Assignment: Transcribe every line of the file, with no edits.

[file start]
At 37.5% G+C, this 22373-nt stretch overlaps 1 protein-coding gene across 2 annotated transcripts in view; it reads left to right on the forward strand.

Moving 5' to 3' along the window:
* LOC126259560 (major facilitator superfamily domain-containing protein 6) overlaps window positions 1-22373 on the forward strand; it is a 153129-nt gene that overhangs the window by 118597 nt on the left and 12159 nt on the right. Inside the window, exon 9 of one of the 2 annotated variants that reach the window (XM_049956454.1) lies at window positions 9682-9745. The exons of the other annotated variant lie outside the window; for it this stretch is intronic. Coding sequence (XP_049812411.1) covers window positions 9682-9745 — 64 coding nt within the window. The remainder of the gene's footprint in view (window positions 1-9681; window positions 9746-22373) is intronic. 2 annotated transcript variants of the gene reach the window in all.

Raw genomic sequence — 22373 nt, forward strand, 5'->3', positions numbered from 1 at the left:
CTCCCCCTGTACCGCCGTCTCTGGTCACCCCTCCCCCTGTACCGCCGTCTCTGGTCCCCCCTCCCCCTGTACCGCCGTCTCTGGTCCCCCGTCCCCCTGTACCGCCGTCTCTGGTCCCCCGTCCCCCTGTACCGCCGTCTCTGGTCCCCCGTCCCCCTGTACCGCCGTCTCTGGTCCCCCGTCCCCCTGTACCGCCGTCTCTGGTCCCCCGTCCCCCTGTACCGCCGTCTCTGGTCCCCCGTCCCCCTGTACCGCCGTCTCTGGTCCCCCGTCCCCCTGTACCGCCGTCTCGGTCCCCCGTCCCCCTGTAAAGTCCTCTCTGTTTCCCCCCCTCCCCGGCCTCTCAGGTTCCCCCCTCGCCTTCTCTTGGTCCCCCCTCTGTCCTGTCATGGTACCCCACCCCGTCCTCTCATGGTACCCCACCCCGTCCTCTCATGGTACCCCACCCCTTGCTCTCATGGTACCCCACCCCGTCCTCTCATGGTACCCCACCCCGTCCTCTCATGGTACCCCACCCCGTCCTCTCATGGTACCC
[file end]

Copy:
At 37.5% G+C, this 22373-nt stretch overlaps 1 protein-coding gene across 2 annotated transcripts in view; it reads left to right on the forward strand.

Moving 5' to 3' along the window:
* LOC126259560 (major facilitator superfamily domain-containing protein 6) overlaps window positions 1-22373 on the forward strand; it is a 153129-nt gene that overhangs the window by 118597 nt on the left and 12159 nt on the right. Inside the window, exon 9 of one of the 2 annotated variants that reach the window (XM_049956454.1) lies at window positions 9682-9745. The exons of the other annotated variant lie outside the window; for it this stretch is intronic. Coding sequence (XP_049812411.1) covers window positions 9682-9745 — 64 coding nt within the window. The remainder of the gene's footprint in view (window positions 1-9681; window positions 9746-22373) is intronic. 2 annotated transcript variants of the gene reach the window in all.

Raw genomic sequence — 22373 nt, forward strand, 5'->3', positions numbered from 1 at the left:
CTCCCCCTGTACCGCCGTCTCTGGTCACCCCTCCCCCTGTACCGCCGTCTCTGGTCCCCCCTCCCCCTGTACCGCCGTCTCTGGTCCCCCGTCCCCCTGTACCGCCGTCTCTGGTCCCCCGTCCCCCTGTACCGCCGTCTCTGGTCCCCCGTCCCCCTGTACCGCCGTCTCTGGTCCCCCGTCCCCCTGTACCGCCGTCTCTGGTCCCCCGTCCCCCTGTACCGCCGTCTCTGGTCCCCCGTCCCCCTGTACCGCCGTCTCTGGTCCCCCGTCCCCCTGTACCGCCGTCTCGGTCCCCCGTCCCCCTGTAAAGTCCTCTCTGTTTCCCCCCCTCCCCGGCCTCTCAGGTTCCCCCCTCGCCTTCTCTTGGTCCCCCCTCTGTCCTGTCATGGTACCCCACCCCGTCCTCTCATGGTACCCCACCCCGTCCTCTCATGGTACCCCACCCCTTGCTCTCATGGTACCCCACCCCGTCCTCTCATGGTACCCCACCCCGTCCTCTCATGGTACCCCACCCCGTCCTCTCATGGTACCC